Master Gardener Volunteers (MGVs), trained by OSU Extension, help Extension share research-based information with gardeners through workshops, community gardens, and one-on-one consultations. Forty active MGVs provided 1,881 hours of volunteer service, a value of $41,500, based on a rate of $22 per hour. They helped 12,566 adult clientele with home horticultural concerns in an economic and environmentally sound way and also worked with 2,329 youth with “nature” activities. They also attained 621 hours of continuing education credit.
MGVs sponsor the flower and vegetable awards for the junior fair and continue to maintain flower gardens at both the Extension office and the Shelby County fairgrounds. A number of our members have been actively involved in leading the Agape community garden. Several volunteers provided their expertise at Conservation Day Camp. More than 100 children created buckeye necklaces at the Drive-It-Yourself Farm Tour, Forestry Field Day and the Shelby County fair. MGVs also had displays at the Shelby, Auglaize, and Mercer County fairs.
Last fall, 42 people attended the Master Gardener Volunteer banquet, where Conelia Dixon was recognized as Volunteer of the Year for her work with the community gardens at AGAPE. Seven members “graduated” from Intern status to full-fledged Master Gardener Volunteer by the time of the banquet. One member serves on the State Master Gardener Volunteer Advisory Committee.
The Bi-Annual Shelby County Drive-It-Yourself Farm Tour was held in September 2016 with more than 500 people attending. OSU Extension and our Master Gardener Volunteers each had a display. The MGVs helped with “school kid day” on Friday and manned hands-on, kid displays during the tour on Sunday.
Weekly radio programs on WCSM reached audiences in Shelby, Mercer, Darke, and Auglaize counties. Mostly-regular articles in the Sidney Daily News were available to both subscribers and online readers. Topics for both included local as well as statewide OSU Extension activities.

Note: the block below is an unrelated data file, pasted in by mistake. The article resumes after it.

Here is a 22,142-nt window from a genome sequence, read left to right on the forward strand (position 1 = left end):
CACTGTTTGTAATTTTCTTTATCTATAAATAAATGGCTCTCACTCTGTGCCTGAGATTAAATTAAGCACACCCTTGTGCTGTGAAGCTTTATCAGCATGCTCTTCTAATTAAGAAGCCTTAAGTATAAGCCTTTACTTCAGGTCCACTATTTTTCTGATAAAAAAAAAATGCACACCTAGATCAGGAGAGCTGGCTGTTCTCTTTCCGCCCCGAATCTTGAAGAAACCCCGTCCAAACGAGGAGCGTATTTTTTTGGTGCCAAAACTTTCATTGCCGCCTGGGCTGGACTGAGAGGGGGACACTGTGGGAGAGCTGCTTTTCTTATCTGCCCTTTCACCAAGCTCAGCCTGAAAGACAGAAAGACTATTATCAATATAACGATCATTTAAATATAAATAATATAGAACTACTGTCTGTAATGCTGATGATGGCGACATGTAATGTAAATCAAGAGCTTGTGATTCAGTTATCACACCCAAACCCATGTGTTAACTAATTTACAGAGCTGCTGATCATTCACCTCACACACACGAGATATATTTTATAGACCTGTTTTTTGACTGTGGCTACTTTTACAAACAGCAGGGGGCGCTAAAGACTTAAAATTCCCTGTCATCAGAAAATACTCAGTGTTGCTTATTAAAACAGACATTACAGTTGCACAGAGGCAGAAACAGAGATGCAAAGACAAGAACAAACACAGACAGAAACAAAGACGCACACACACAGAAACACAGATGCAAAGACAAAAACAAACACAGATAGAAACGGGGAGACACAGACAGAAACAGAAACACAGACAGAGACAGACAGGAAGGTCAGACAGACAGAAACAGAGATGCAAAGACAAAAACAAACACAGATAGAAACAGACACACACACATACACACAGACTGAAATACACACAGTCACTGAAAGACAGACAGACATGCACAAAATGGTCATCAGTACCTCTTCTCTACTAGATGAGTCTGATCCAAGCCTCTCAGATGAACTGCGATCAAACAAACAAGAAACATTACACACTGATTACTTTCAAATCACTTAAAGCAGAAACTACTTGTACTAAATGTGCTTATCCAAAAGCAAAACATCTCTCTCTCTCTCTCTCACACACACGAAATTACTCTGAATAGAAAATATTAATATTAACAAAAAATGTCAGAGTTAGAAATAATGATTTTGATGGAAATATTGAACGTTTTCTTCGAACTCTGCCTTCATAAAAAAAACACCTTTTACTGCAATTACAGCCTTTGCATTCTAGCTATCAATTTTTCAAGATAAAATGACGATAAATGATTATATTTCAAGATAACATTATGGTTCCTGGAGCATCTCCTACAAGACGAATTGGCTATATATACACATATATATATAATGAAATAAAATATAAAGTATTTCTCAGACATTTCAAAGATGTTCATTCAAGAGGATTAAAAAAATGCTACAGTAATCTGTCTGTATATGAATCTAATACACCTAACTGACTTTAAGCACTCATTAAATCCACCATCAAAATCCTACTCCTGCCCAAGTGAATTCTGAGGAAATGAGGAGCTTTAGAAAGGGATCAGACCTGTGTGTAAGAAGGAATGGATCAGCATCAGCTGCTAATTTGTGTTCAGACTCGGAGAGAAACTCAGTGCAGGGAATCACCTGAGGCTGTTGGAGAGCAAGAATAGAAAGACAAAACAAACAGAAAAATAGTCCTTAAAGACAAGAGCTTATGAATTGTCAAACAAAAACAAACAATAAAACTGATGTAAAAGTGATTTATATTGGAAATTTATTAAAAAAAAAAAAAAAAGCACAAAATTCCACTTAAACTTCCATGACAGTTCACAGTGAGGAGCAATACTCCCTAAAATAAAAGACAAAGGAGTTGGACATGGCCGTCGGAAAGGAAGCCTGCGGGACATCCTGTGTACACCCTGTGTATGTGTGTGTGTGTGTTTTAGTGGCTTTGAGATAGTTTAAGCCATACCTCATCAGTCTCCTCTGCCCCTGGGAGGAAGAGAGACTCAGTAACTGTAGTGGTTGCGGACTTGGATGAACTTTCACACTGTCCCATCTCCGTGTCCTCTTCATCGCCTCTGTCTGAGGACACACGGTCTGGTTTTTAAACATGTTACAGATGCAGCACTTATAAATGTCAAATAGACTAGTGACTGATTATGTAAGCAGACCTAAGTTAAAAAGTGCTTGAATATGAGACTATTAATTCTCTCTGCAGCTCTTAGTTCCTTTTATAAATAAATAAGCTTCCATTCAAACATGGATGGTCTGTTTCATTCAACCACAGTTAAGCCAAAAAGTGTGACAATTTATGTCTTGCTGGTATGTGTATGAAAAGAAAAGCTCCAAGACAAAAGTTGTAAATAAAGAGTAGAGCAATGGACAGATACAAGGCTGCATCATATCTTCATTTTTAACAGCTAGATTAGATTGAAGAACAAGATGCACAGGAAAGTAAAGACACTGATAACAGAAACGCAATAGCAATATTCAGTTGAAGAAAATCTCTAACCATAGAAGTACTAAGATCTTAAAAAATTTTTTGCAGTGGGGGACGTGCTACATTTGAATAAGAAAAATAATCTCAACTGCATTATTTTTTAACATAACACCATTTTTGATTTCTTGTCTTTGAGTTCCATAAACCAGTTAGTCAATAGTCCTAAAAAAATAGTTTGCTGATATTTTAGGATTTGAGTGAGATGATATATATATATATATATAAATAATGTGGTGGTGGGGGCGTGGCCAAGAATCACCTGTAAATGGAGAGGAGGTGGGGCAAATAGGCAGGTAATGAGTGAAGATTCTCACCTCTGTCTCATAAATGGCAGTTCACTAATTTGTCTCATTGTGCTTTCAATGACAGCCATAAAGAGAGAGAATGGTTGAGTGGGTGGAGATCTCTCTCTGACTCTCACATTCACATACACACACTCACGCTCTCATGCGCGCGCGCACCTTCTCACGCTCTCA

In addition to those that subscribe directly, copies of the CORN, BEEF, Dairy, VegNet, and Ohio Ag Manager newsletters were sent to 70+ farmers and landowners in Shelby County from the office.
The Second “Women in Agriculture: An Empowerment Celebration” was held on March 17 at St. Michael’s Hall in Fort Loramie. This program began with a Keynote Speaker (“Joys and Perils of Working with Family”) and had four break-out sessions, with wine and beer tastings as well as hor d’oerves. As part of our outreach efforts, part of our registration fee is donated to a local organization. New Choices, an organization that deals with family violence issues, received $800. This event was planned and organized by various “ag” organizations and industry representatives in Shelby County. Attendance this year was nearly 100, with 13 sponsors.
A total of 250 people attended West Ohio Agronomy Day, supported by 17 agribusinesses. Integrated pest management principles were emphasized during training that provided private pesticide recertification credits to 164 farmers and commercial applicators from Shelby and neighboring counties. In addition, 160 farmers and commercial applicators received their certifications to apply commercial fertilizers. Sessions emphasized profitable and environmentally sound crop fertility practices. Extension personnel and specialists from Purdue and OSU Extension taught various segments of the program. Certified Crop Advisers earned 128.5 Continuing Education Credits.
New in 2016, the evening session of West Ohio Agronomy Day was held a week later. Ninety-three attended that program with 72 Private Pesticide Applicators Recertified and 59 completing their Fertilizer Applicator Certification Training.
Three three-hour Fertilizer Applicator Certification Trainings were held in conjunction with Auglaize County. The two programs in March saw 92 new Shelby County Fertilizer Applicators certified in our efforts to improve water quality; the August program had seven Shelby County farmers receive their certification.
A “Pasture Management” discussion was presented at a 4-H horse clinic in May. Topics of interest included plant choice, pasture lay-out, frequency of grazing, fencing, and weed control. There were about 25 in attendance, with lots of questions and discussion later.